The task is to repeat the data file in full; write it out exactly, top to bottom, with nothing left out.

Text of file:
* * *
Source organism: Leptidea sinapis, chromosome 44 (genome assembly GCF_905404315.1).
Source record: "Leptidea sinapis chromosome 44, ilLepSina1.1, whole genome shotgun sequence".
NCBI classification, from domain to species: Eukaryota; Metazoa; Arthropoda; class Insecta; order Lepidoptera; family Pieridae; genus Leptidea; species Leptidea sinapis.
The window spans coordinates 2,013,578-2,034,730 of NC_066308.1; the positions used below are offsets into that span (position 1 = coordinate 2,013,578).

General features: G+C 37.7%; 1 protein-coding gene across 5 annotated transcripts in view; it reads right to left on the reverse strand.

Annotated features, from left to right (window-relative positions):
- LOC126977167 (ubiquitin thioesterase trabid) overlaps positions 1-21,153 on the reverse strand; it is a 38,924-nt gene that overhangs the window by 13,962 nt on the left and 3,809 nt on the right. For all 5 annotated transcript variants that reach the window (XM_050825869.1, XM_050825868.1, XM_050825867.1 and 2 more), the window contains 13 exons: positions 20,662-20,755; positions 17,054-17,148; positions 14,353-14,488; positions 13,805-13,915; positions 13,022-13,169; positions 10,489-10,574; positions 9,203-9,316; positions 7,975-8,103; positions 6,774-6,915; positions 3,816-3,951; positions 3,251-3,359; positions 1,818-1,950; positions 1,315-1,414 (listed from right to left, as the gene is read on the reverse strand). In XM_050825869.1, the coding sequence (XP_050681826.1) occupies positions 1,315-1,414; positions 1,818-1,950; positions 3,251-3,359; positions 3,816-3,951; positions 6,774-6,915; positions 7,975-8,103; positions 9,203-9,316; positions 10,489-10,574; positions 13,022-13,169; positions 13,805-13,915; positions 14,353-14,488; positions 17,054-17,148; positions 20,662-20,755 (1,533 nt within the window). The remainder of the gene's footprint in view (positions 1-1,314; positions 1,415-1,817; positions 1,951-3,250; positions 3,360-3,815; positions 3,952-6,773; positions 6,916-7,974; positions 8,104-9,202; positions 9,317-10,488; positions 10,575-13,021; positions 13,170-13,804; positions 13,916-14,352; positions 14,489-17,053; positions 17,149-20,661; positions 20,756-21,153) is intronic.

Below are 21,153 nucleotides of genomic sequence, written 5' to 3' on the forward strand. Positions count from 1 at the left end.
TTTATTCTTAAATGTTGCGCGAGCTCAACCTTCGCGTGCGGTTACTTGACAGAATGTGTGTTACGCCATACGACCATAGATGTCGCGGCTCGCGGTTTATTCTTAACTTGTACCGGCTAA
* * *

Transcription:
Source organism: Leptidea sinapis, chromosome 44 (genome assembly GCF_905404315.1).
Source record: "Leptidea sinapis chromosome 44, ilLepSina1.1, whole genome shotgun sequence".
NCBI classification, from domain to species: Eukaryota; Metazoa; Arthropoda; class Insecta; order Lepidoptera; family Pieridae; genus Leptidea; species Leptidea sinapis.
The window spans coordinates 2,013,578-2,034,730 of NC_066308.1; the positions used below are offsets into that span (position 1 = coordinate 2,013,578).

General features: G+C 37.7%; 1 protein-coding gene across 5 annotated transcripts in view; it reads right to left on the reverse strand.

Annotated features, from left to right (window-relative positions):
- LOC126977167 (ubiquitin thioesterase trabid) overlaps positions 1-21,153 on the reverse strand; it is a 38,924-nt gene that overhangs the window by 13,962 nt on the left and 3,809 nt on the right. For all 5 annotated transcript variants that reach the window (XM_050825869.1, XM_050825868.1, XM_050825867.1 and 2 more), the window contains 13 exons: positions 20,662-20,755; positions 17,054-17,148; positions 14,353-14,488; positions 13,805-13,915; positions 13,022-13,169; positions 10,489-10,574; positions 9,203-9,316; positions 7,975-8,103; positions 6,774-6,915; positions 3,816-3,951; positions 3,251-3,359; positions 1,818-1,950; positions 1,315-1,414 (listed from right to left, as the gene is read on the reverse strand). In XM_050825869.1, the coding sequence (XP_050681826.1) occupies positions 1,315-1,414; positions 1,818-1,950; positions 3,251-3,359; positions 3,816-3,951; positions 6,774-6,915; positions 7,975-8,103; positions 9,203-9,316; positions 10,489-10,574; positions 13,022-13,169; positions 13,805-13,915; positions 14,353-14,488; positions 17,054-17,148; positions 20,662-20,755 (1,533 nt within the window). The remainder of the gene's footprint in view (positions 1-1,314; positions 1,415-1,817; positions 1,951-3,250; positions 3,360-3,815; positions 3,952-6,773; positions 6,916-7,974; positions 8,104-9,202; positions 9,317-10,488; positions 10,575-13,021; positions 13,170-13,804; positions 13,916-14,352; positions 14,489-17,053; positions 17,149-20,661; positions 20,756-21,153) is intronic.

Below are 21,153 nucleotides of genomic sequence, written 5' to 3' on the forward strand. Positions count from 1 at the left end.
TTTATTCTTAAATGTTGCGCGAGCTCAACCTTCGCGTGCGGTTACTTGACAGAATGTGTGTTACGCCATACGACCATAGATGTCGCGGCTCGCGGTTTATTCTTAACTTGTACCGGCTAA